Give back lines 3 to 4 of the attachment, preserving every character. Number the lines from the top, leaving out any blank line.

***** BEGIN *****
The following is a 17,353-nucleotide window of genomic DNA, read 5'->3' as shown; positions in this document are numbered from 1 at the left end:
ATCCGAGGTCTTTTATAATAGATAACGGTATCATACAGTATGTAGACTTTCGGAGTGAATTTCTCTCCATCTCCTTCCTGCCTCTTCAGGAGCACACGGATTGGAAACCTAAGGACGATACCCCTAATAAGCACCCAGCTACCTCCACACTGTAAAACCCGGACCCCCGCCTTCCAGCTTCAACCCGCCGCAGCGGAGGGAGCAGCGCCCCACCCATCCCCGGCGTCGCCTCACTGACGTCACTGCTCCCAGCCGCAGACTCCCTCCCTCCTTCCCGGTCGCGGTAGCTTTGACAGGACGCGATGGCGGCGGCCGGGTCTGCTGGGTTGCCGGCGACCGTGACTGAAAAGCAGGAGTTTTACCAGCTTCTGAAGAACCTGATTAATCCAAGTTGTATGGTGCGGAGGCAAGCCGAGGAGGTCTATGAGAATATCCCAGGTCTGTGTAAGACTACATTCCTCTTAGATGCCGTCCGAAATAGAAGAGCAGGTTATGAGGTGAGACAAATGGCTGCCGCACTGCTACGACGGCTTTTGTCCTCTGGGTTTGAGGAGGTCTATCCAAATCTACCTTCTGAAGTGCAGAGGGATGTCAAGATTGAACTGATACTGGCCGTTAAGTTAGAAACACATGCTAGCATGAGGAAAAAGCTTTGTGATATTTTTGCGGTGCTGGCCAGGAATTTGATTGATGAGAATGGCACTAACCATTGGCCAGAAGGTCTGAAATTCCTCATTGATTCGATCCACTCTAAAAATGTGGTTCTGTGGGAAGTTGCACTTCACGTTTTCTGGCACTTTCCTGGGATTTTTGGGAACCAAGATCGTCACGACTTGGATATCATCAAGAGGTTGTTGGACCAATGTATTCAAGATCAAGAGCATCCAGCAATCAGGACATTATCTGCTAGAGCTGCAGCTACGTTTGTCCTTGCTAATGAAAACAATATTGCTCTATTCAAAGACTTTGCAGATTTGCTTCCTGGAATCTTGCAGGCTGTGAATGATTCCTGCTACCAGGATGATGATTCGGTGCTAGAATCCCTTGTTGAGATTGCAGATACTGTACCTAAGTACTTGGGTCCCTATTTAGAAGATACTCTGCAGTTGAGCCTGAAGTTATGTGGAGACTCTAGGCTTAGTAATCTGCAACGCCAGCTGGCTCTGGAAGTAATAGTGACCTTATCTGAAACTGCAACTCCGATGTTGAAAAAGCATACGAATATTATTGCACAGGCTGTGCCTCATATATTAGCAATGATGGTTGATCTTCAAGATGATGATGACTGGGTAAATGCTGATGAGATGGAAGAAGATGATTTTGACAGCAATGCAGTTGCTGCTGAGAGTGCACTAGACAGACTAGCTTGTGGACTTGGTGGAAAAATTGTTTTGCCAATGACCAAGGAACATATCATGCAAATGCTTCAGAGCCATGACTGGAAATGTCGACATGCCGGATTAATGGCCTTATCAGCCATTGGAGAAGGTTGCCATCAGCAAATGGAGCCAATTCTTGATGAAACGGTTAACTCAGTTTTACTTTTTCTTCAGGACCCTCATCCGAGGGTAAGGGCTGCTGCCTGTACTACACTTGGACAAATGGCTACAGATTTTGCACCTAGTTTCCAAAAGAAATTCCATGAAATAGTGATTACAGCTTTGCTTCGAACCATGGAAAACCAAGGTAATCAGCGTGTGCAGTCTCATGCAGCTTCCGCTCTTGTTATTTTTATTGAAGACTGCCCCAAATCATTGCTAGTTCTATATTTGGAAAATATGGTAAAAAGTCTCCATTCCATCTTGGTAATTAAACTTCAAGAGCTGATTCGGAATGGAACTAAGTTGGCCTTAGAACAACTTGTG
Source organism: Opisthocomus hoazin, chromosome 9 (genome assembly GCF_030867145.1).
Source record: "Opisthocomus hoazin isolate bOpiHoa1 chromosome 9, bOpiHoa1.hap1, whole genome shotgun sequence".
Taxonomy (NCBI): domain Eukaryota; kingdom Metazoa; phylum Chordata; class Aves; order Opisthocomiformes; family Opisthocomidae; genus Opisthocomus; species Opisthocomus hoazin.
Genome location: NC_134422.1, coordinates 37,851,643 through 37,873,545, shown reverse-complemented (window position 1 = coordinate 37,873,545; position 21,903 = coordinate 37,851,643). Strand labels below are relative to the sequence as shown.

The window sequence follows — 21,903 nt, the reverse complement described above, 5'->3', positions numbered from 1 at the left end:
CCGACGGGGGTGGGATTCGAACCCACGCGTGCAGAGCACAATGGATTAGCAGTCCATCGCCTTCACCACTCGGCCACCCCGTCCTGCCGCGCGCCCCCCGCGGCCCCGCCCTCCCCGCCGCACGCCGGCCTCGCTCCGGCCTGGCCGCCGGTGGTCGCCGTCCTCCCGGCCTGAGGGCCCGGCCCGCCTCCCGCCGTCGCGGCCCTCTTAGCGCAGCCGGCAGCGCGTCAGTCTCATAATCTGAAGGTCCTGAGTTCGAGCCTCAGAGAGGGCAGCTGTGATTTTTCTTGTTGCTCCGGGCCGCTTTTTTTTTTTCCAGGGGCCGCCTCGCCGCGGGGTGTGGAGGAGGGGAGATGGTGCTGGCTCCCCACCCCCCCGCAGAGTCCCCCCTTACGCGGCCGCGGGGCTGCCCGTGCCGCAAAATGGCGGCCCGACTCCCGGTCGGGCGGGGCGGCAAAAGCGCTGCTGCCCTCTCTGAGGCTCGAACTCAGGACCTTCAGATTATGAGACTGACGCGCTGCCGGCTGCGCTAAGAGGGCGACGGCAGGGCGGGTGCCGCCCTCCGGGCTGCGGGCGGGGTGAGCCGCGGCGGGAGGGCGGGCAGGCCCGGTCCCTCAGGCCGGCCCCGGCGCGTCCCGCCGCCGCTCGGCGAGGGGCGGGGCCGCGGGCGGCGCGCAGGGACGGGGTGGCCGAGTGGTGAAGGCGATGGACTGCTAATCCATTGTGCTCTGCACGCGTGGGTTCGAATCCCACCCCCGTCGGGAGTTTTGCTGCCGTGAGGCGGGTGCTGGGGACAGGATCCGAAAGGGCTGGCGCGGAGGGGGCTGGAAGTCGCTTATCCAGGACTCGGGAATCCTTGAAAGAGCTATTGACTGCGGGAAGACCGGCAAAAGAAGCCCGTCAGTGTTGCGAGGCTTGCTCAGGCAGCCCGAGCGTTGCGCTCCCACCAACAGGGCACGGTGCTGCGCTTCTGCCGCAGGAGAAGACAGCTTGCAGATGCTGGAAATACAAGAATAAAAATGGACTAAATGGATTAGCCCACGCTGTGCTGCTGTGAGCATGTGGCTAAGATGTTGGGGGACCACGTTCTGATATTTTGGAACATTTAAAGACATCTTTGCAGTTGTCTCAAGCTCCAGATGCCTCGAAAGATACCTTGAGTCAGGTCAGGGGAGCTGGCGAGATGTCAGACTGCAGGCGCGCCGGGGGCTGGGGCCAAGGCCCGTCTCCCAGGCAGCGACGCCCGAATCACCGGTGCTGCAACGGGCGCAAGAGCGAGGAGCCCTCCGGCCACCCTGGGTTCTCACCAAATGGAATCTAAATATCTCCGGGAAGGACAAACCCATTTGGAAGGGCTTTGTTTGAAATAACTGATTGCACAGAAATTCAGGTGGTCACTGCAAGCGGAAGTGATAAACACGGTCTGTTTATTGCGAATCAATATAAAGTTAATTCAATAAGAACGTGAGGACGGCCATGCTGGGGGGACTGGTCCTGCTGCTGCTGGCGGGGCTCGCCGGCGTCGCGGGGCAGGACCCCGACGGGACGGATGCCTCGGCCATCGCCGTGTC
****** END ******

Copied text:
Source organism: Opisthocomus hoazin, chromosome 9 (genome assembly GCF_030867145.1).
Source record: "Opisthocomus hoazin isolate bOpiHoa1 chromosome 9, bOpiHoa1.hap1, whole genome shotgun sequence".